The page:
Taking these pieces of evidence together it seems likely that in Ngondi and colleagues' survey blind people were over-sampled, or blindness was over-diagnosed, or the normally sighted were no longer living in the area. There are two essential steps to conducting a survey. The first is the selection of participants and the second is determining whether or not they have the disease of interest, in this case blindness. Biases can occur at either of these steps.

The integrated eye care workers (IECWs) who carried out the survey had previously worked in an eye surgery camp, where the whole purpose is to find as many blind people as possible. Surveys require a totally different approach, and it may have been difficult for the IECWs not to include blind people who had been denied eye care for so very long. Alternatively the bias may have occurred through the use of the random walk methodology (see sidebar), as the authors acknowledge. The random walk method allows an element of subjectivity in the selection of households for the survey. Blindness is almost unique among diseases as it can be diagnosed by people in the village (one does not have to be a health professional to suspect blindness). The village guides accompanying the teams know that the teams are looking for blind people and they also know where these blind people live. This makes it difficult to stop “helpful” village guides from steering enumeration teams towards blind people.

The other type of bias can occur during the eye examination. Measuring visual acuity is difficult and needs the right conditions, such as sufficient light, lack of glare, and few distractions. The IECWs may not have been highly experienced at measuring visual acuity, and it is not clear how much they were supervised in the field. Errors in measuring visual acuity occur when normally sighted people misread the charts (by accident or through poor conditions) and are labelled as visually impaired. In contrast, blind people cannot achieve good vision and read the charts correctly. The bias is, therefore, only in the direction of overestimation.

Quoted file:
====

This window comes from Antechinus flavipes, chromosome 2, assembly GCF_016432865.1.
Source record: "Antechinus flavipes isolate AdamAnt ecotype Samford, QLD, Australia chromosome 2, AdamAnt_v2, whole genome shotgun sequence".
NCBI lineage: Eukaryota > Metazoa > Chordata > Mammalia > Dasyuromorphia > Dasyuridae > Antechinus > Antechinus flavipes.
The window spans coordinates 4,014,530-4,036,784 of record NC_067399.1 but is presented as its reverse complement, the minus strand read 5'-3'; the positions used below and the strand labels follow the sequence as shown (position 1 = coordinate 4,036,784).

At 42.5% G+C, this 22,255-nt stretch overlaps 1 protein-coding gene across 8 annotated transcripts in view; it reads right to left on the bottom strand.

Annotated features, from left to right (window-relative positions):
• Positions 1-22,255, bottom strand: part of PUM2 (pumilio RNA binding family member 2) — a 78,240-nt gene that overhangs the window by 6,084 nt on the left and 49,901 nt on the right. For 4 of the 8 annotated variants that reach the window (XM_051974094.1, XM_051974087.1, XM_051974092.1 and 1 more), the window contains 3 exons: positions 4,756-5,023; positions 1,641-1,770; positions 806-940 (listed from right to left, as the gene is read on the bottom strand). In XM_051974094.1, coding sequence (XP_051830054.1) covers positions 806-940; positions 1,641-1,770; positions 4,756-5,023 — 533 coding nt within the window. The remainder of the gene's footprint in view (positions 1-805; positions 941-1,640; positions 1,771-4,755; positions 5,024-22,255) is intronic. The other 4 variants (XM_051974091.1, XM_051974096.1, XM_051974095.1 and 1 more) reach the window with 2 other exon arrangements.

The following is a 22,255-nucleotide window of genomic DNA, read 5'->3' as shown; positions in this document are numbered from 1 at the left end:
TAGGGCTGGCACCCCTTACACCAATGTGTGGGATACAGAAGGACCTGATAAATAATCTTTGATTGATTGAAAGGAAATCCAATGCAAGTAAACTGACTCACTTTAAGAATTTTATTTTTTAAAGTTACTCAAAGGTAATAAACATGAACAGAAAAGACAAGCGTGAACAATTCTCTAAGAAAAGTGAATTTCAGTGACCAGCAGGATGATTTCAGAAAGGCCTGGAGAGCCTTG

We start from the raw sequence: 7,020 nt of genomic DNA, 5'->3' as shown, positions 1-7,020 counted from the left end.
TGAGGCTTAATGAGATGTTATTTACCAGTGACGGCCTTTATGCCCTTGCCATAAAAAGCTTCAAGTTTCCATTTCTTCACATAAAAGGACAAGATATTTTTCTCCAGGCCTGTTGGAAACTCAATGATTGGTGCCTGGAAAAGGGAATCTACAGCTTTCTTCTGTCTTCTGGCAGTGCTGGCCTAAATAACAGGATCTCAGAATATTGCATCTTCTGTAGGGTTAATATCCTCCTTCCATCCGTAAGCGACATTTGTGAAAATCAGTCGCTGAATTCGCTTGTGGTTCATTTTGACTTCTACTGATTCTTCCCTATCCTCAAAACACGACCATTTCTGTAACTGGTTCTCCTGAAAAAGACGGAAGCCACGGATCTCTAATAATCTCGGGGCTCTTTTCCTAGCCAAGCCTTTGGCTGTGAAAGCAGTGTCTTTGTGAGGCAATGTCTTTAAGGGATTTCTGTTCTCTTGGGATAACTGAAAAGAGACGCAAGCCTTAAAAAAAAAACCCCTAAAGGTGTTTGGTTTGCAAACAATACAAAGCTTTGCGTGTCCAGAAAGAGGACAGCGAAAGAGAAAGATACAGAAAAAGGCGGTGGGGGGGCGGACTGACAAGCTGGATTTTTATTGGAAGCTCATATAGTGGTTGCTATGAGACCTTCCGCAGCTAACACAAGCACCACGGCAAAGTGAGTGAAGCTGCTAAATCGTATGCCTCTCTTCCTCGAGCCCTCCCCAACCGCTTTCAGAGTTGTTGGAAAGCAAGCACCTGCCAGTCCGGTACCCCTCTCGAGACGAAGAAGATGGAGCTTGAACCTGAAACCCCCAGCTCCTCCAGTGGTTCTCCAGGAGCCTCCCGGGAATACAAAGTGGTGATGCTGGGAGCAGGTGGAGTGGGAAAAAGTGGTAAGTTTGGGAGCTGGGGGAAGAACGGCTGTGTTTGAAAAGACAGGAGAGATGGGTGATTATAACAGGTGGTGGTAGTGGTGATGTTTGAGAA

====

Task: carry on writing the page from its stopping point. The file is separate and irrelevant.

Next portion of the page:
Interpreting the New Survey

This leaves us with two possible interpretations. The first is that the prevalence of blindness in this survey has been over-estimated, perhaps because enumeration or visual acuity measurements were not undertaken to the standards required. The second is that these prevalence estimates are accurate, and reflect large-scale out-migration from the area (including death) of those with normal vision.

Putting aside the methodological flaws in the survey, the prevalence of blindness is outside the range previously reported, and the pattern of eye disease observed is highly unusual. It is, of course, likely that blindness is a serious problem in southern Sudan and another survey to confirm the very high prevalence is indicated.


  1. 1. Ngondi J, Ole-Sempele F, Onsarigo A, Matende I, Baba S, et al. (2006) Prevalence and causes of blindness and low vision in southern Sudan. PLoS Med 3: e477. doi:10.1371/journal.pmed.0030477.
  2. 2. Pascolini D, Mariotti SP, Pokharel GP, Pararajasegaram R, Etya'ale D, et al. (2004) 2002 global update of available data on visual impairment: A compilation of population-based prevalence studies. Ophthalmic Epidemiol 11: 67–115.
  3. 3. Resnikoff S, Pascolini D, Etya'ale D, Kocur I, Pararajasegaram R, et al. (2004) Global data on visual impairment in the year 2002. Bull World Health Organ 82: 844–851.
  4. 4. Kayembe DL, Kasonga DL, Kayembe PK, Mwanza JC, Boussinesq M (2003) Profile of eye lesions and vision loss: A cross-sectional study in Lusambo, a forest-savanna area hyperendemic for onchocerciasis in the Democratic Republic of Congo. Trop Med Int Health 8: 83–89.
  5. 5. Melese M, Alemayehu W, Bayu S, Girma T, Hailesellasie T, et al. (2003) Low vision and blindness in adults in Gurage zone, central Ethiopia. Br J Ophthalmol 87: 677–680.
  6. 6. Schwartz EC, Huss R, Hopkins A, Dadjim B, Madjitoloum P, et al. (1997) Blindness and visual impairment in a region endemic for onchocerciasis in the Central African Republic. Br J Ophthalmol 81: 443–447.